Analysing the Conservative Manifesto: What might the Innovative Medicines Fund mean in practice?
by Charlotte Newman
While Labour worries that the NHS is about to be sold off to the highest bidder, the Conservative Party Manifesto commits to the creation of an Innovative Medicines Fund. What does this mean?
Party lines on medicines pricing
The NHS has been a central battleground for the two major parties during the General Election campaign. Labour’s main attack line has focused on a potential future US-UK trade deal, in which the Party suggests the NHS would be ‘on the table’ in negotiations and ‘sold’ to private companies. Corbyn has continually sought to shift the narrative by focusing on this, what his advisers believe is one of his strongest lines. Given the spotlight on this issue, the Conservative Party manifesto treads lightly on detail but issues a clear denial: “When we are negotiating trade deals, the NHS will not be on the table. The price the NHS pays for drugs will not be on the table. The services the NHS provides will not be on the table.” However, despite this trepidation, the manifesto does not shy away from medicines policy entirely, making a significant commitment to the creation of an Innovative Medicines Fund. But what does this mean for industry and does it represent a significant change to medicines pricing?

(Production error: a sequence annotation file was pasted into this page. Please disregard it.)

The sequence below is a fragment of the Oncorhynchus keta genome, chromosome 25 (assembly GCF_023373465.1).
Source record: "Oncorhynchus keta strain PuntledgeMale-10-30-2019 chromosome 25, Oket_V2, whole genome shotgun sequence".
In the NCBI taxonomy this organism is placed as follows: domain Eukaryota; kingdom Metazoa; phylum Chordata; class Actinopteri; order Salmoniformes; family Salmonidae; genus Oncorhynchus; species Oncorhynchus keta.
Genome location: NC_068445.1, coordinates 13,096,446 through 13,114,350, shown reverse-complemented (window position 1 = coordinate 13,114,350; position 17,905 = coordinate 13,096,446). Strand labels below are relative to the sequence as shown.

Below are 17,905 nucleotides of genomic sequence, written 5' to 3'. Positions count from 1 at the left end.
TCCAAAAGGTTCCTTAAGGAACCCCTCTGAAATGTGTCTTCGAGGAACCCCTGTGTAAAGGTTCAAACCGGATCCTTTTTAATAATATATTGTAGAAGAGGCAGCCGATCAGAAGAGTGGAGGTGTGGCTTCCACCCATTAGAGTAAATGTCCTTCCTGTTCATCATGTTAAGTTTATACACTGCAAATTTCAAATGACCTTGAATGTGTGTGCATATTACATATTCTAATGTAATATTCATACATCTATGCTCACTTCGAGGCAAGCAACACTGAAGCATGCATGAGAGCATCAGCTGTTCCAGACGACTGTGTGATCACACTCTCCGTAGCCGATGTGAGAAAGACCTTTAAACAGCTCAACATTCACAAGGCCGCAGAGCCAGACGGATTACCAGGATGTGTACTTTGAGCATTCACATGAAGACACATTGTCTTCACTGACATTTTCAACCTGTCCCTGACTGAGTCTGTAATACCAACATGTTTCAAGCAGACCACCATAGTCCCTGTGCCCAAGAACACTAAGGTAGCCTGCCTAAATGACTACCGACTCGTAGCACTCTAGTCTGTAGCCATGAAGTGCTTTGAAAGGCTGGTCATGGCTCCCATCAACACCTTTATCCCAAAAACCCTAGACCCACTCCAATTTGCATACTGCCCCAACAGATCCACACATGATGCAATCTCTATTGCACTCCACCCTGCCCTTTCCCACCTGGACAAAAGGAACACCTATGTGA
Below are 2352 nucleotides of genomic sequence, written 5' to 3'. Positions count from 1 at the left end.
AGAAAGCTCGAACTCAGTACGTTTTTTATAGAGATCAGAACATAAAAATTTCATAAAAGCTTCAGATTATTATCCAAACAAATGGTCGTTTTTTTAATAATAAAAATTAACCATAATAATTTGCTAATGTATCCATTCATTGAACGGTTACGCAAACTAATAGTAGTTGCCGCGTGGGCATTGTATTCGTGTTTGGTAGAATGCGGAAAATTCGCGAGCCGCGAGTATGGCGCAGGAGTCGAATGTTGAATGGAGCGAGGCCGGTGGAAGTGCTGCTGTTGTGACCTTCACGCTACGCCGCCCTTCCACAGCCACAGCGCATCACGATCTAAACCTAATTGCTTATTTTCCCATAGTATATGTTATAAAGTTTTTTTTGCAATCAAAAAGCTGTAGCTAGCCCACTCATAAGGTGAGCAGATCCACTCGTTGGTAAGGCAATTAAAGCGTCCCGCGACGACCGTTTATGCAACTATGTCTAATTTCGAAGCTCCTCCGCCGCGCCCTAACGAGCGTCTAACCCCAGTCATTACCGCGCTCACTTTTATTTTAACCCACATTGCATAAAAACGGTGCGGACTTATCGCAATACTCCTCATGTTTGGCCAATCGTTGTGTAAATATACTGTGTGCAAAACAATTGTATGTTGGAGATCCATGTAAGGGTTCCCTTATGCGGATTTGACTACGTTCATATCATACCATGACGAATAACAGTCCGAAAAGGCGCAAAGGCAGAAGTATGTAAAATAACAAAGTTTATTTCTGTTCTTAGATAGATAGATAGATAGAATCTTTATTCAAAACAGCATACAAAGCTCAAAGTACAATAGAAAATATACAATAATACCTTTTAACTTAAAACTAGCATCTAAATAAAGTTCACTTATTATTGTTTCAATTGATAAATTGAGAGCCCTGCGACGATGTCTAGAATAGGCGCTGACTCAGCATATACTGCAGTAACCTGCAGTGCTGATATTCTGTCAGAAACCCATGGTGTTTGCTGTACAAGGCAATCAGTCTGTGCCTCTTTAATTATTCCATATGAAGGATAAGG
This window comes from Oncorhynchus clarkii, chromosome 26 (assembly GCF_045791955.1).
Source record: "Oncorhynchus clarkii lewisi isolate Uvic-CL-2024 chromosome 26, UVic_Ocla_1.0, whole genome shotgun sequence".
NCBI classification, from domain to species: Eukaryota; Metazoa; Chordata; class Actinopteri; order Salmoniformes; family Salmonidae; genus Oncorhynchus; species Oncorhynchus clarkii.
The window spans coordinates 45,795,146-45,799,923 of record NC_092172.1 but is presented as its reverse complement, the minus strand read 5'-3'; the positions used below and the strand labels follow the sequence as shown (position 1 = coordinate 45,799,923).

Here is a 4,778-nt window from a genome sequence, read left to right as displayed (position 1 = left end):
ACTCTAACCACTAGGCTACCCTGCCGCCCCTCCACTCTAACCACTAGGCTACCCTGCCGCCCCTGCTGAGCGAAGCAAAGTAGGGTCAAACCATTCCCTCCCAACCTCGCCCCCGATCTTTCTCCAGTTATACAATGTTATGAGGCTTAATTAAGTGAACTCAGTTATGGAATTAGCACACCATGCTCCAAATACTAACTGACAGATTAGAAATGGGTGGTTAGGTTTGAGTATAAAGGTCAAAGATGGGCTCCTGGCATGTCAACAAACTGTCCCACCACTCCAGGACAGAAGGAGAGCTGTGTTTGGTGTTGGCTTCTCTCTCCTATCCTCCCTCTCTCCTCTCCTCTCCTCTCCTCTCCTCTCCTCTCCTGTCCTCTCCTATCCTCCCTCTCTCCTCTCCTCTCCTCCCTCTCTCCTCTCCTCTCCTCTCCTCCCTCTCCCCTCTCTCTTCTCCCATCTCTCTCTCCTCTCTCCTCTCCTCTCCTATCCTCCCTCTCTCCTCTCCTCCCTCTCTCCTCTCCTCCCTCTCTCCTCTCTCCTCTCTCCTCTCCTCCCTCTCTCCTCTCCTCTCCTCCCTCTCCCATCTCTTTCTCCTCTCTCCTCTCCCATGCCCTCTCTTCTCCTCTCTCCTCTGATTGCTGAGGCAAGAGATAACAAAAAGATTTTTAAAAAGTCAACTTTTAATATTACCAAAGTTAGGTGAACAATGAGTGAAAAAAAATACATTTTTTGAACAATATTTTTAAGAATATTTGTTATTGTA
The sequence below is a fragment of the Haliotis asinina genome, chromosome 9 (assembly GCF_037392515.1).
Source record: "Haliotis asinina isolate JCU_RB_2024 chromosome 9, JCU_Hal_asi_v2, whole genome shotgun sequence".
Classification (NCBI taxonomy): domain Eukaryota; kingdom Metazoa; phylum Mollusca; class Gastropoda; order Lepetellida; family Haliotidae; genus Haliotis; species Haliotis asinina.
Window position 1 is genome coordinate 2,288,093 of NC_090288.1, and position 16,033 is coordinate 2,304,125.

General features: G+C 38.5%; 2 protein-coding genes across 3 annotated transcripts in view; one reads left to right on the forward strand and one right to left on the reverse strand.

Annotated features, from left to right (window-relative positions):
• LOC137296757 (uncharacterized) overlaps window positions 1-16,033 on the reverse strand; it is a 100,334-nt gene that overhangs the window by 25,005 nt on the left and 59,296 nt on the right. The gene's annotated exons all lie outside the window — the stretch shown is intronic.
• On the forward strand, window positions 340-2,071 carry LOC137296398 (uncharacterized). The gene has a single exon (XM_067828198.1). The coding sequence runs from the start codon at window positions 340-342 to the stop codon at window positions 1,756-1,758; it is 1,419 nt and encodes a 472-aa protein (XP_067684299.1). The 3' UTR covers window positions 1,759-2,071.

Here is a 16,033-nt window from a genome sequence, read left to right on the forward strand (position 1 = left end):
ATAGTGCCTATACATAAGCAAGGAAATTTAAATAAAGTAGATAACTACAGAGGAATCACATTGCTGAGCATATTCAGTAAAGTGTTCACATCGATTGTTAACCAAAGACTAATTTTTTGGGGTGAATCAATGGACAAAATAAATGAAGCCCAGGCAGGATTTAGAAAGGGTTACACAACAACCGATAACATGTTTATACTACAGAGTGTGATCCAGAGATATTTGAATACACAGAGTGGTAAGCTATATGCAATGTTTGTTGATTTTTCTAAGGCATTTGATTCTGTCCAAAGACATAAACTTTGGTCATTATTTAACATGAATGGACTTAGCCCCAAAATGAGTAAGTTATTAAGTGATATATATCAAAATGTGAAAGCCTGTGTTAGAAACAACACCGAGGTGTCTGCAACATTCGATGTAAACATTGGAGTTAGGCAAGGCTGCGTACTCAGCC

A new and improved funding system for innovation?
It is timely that the Conservative Party Manifesto commits to expanding the Cancer Drugs Fund (CDF) to a £500 million Innovative Medicines Fund. A ring-fenced fund within the medicines budget, it would be used to support access to more ‘innovative’ medicines across a range of conditions, no longer limited to cancer drugs. While this is undoubtedly a good news story, this pledge will not be without its difficulties. While the fund represents an increase of nearly 50% on the CDF, the lack of detail around its permanence raises the question of how many patients would benefit. Given the political risks, it is reasonable – though not certain – to assume that any patient who receives a treatment during this period would remain on it thereafter. This may in turn raise questions about its cost and sustainability.
Indeed, the sustainability of the CDF in its original and revised configuration has been called into question since its announcement. The bill from the original CDF rose consistently until it reached an overspend of £126m, or 37% in its final year (2015/16), leading to its reform – morphing into an interim process to assess the effectiveness of new cancer medicines where there was not enough evidence for routine use. The widened scope of the new Innovative Medicines Fund – and lack of clarity – means there is a risk for this new fund to spiral into something similarly unsustainable.